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I have a question about the limitations on the segment size in the transport layer.

Since the data has to get to the lower layers why will it be fragmented? Finally the data is sent in bits at the physical layer.

Why do we bother about segment length in transport layer when we have another layer to take care of it?

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Probably because too large segments would cause fragmentation at the IP layer, thus decreasing performance. – slhck Jan 6 '13 at 15:00
okay is the size of the segment is large then it is time consuming for the ip layer to fragment it into packets ... ?? – CollegeStudent Jan 6 '13 at 15:07
It's not time consuming per se, but error-prone. IP packets may be lost or arrive late. The more IP packets you need to transmit a TCP segment that in case of error would have to be retransmitted, the worse the performance. – slhck Jan 6 '13 at 15:09
okay ... i get it more thing we segment the data in the transport layer and those segemnets are sent to the n/w layer and again it is fragmented into packets ... and sent to the datalink layer whr it gets fragmented and sent to the destination ... but what is meant by lossing a frame ... is it loosing streams of bits associated with that frame ?? and could be found out only when it gets defragmented ? – CollegeStudent Jan 6 '13 at 15:17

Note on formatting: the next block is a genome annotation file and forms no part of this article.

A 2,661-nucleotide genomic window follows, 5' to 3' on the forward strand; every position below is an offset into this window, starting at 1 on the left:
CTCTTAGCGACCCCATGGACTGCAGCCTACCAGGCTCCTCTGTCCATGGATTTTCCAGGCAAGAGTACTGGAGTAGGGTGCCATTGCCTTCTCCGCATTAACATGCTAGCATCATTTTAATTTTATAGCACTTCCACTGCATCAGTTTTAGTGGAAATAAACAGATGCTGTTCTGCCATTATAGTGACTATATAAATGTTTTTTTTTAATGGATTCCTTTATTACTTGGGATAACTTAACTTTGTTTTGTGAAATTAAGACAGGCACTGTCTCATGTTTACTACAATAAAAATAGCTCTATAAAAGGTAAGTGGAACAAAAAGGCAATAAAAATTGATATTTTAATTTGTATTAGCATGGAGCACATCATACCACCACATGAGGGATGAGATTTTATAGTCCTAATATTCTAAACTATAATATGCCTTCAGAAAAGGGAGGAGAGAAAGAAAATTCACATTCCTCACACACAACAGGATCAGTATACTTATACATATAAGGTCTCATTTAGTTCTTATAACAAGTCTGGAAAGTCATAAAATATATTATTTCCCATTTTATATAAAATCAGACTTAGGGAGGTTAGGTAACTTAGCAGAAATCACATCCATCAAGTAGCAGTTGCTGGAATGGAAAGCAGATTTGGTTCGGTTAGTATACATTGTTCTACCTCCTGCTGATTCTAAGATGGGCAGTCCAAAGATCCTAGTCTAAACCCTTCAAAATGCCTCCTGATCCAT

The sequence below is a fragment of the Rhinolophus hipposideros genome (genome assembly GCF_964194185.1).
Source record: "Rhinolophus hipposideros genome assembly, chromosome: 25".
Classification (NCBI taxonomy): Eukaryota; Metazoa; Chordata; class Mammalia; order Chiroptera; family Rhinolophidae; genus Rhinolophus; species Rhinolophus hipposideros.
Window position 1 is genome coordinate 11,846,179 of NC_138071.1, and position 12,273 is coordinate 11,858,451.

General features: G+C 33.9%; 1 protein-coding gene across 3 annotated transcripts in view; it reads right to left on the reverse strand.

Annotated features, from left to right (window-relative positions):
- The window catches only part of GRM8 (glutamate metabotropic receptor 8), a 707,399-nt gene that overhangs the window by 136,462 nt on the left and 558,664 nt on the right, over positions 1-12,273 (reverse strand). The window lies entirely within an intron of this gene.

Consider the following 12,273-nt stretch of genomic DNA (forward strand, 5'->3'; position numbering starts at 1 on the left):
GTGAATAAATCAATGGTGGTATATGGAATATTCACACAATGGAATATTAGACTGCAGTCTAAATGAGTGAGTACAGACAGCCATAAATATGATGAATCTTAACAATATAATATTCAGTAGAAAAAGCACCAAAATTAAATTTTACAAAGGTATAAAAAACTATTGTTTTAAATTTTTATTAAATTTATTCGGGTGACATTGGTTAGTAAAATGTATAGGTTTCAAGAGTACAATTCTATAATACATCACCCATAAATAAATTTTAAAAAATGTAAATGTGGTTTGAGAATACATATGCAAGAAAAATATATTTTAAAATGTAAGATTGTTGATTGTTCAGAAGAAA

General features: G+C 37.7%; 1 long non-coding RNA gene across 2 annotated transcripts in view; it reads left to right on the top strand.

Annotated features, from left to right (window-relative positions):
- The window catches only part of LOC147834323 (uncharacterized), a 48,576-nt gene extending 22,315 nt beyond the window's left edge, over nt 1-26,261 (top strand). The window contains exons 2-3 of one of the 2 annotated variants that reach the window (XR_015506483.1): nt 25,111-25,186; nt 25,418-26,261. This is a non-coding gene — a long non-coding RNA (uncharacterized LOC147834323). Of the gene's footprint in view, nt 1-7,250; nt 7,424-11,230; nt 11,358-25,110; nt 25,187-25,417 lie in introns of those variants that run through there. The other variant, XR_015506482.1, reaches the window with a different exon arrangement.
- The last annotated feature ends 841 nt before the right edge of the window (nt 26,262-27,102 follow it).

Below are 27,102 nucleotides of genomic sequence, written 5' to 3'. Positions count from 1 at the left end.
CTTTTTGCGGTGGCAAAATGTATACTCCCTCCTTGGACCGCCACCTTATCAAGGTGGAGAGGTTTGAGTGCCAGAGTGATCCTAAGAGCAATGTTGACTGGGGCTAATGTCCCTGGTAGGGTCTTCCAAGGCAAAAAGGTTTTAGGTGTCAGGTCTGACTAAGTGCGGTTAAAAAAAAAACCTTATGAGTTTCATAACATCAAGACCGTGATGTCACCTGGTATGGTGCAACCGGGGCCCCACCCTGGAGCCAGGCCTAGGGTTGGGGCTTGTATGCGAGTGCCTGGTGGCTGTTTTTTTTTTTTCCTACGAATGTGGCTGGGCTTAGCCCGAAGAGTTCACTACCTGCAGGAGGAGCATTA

A TCP packet contains sequence numbers and a 16-bit checksum field. This allows you to check for header or payload errors. Although a rather weak error detection mechanism, it works quite well. I'd wait for someone more knowledgeable than me in networking to post a real answer though. – slhck Jan 6 '13 at 15:20

1 Answer 1

One property of the data link layer is the Maximum Transmission Unit (MTUs).

For example, the maximum length of a traditional Ethernet frame payload is 1500 bytes.

There is a maximum length here because Ethernet any other network technology is a shared mediums, so some sort of limit needs to exist to allow multiple nodes an opportunity to use the medium. Otherwise one host could monopolize the medium by continuously transmitting, or the medium could get deadlocked by all hosts constantly interrupting each other (causing collisions) in order to transmit. Keep in mind that an overarching principle of IP networks is that the lower you get down in the stack (toward layer 1), the "stupider" it should be - because "stupid" is scalable; intelligence is pushed up in the stack (the opposite of a POTS network).

It is true that the higher this limit, the less "protocol overhead" there is and the faster data transmission is - this is why Gigabit Ethernet supports "jumbo frames" of 9000 bytes.

So if a TCP connection's Maximum Segment Size (MSS) harmonizes with the underlying MTU, there will be no fragmentation of TCP segments by lower layers and performance will be increased. Path MTU Discovery is a technique for TCP to find out the proper MSS. If the MTU is less than the MSS, then a lower layer has to fragment the packets into something that can fit the MTU.

Fragmenting consumes resources and adds complexity to software/devices, and devices that are overloaded with too many fragmented packets may drop packets, and cause slowness/timeouts. IPv6 doesn't even support fragmentation, so in this case, the entire packet will be dropped if it doesn't fit in the MTU.

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